4. Lastly, there is a post-modern myth that racism in America today stems from conservatives in general and the Republican party in particular.  Mind you, that I am a libertarian and a member of the Constitution Party with no particular fondness for most of the GOP, but I find this narrative to be misleading.  While the Republicans have controlled the Southern US politically for some time now, the former slave states have been known as the “solid south” because they were solidly Democratic states from the time of reconstruction up until the 1960’s.  Truth be told, the KKK and other white supremest groups have Democratic origins to restore the role of whites and to oppress blacks and other ethnic minorities in the south.  I bring this up not to defend Republicans or to attack Democrats, but to point out that the narrative of history is more complicated than many of us realize.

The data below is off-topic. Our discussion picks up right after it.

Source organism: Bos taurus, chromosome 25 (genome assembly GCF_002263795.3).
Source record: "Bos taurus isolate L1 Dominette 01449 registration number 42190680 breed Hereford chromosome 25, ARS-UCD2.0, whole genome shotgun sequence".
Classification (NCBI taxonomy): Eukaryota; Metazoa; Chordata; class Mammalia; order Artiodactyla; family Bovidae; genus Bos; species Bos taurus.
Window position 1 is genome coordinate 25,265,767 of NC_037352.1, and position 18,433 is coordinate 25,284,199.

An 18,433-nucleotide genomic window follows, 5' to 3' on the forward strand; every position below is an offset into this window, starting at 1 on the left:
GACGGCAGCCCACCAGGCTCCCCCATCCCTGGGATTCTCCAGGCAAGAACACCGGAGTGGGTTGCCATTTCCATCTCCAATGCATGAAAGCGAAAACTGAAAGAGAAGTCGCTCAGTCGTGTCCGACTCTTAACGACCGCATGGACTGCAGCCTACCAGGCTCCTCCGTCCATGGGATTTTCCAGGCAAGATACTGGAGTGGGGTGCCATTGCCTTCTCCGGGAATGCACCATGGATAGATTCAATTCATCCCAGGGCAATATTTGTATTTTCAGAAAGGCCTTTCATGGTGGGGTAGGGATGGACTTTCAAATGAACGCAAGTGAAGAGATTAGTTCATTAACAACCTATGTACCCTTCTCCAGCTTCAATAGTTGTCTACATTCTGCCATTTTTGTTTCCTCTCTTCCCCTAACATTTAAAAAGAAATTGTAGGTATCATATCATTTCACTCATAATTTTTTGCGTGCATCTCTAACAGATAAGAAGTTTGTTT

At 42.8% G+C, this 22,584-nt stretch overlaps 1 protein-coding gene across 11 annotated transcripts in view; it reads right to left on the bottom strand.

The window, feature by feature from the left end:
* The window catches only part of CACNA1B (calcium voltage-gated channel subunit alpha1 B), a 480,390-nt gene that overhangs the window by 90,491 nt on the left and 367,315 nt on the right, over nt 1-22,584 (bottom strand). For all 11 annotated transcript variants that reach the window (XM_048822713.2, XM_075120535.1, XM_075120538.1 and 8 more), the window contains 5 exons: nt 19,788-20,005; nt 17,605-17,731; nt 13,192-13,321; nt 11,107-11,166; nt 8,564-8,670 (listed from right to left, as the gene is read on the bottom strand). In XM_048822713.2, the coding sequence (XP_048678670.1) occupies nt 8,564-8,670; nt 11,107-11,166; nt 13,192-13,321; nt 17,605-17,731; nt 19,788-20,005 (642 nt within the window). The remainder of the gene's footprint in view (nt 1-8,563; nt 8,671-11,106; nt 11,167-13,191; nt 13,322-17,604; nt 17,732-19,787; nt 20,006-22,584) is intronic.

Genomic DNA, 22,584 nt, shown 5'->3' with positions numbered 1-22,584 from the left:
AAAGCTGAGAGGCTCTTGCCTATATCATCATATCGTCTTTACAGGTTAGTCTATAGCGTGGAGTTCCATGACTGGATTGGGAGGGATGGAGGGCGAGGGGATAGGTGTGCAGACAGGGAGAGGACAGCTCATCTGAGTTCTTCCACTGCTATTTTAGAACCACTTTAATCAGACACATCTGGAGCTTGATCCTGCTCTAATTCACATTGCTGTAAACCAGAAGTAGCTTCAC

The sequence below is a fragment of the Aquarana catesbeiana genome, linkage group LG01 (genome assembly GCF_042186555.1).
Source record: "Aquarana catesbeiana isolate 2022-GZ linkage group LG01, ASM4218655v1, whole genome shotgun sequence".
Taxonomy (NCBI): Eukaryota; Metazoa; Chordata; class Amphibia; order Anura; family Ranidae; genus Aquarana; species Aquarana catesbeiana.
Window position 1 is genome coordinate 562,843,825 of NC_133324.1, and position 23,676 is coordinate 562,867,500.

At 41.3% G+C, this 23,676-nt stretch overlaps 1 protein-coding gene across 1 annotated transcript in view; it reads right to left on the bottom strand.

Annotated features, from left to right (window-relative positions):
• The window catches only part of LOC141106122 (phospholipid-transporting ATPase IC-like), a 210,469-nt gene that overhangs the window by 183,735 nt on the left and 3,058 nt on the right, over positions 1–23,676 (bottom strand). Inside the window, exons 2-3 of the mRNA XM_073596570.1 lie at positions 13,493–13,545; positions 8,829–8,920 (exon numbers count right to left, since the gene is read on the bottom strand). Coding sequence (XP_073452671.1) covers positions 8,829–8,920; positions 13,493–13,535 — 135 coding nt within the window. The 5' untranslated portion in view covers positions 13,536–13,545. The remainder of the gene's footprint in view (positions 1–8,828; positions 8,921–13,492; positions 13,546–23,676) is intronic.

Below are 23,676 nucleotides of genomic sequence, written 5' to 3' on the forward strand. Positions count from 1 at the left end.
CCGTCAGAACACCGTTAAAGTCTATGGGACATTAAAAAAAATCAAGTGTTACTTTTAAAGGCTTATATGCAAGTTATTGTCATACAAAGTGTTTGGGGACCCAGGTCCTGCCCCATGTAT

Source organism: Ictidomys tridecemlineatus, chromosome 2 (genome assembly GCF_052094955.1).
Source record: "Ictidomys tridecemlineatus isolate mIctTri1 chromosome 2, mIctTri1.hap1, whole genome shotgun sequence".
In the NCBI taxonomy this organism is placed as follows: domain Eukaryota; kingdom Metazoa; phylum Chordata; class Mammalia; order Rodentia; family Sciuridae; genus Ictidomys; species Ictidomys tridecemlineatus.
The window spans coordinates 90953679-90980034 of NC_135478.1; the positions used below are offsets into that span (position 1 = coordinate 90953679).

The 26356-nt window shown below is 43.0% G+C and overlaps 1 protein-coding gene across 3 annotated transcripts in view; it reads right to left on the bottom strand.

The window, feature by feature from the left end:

So now to the point:

What’s Making Charleston Different from Ferguson & Baltimore?

Have you seen rioting?  How about looting?  Cop killing?  Race bating? No, here’s what we saw after the Charleston massacre:

“You hurt me, and you hurt a lot of people, but may God have mercy on you, and I forgive you.”

“We welcomed you, Wednesday night, into our Bible study with open arms.  You have killed some of the most beautiful people I know.  Every fiber in my body hurts, and I will never be the same.  Tywanza Sanders was my son.  Tywanza was my hero, but as we say in a Bible study, ‘We enjoyed you,’ but may God have mercy on you.”

“I forgive you and my family forgives you, but we would like you to take this opportunity to repent.  Repent.  Confess.  Give your life to the One that matters most: Christ.  So that he can change you; change your ways, no matter what happens to you and you will be okay.  Do that, and you’ll be better off than you are right now.”

No Justice, No Peace?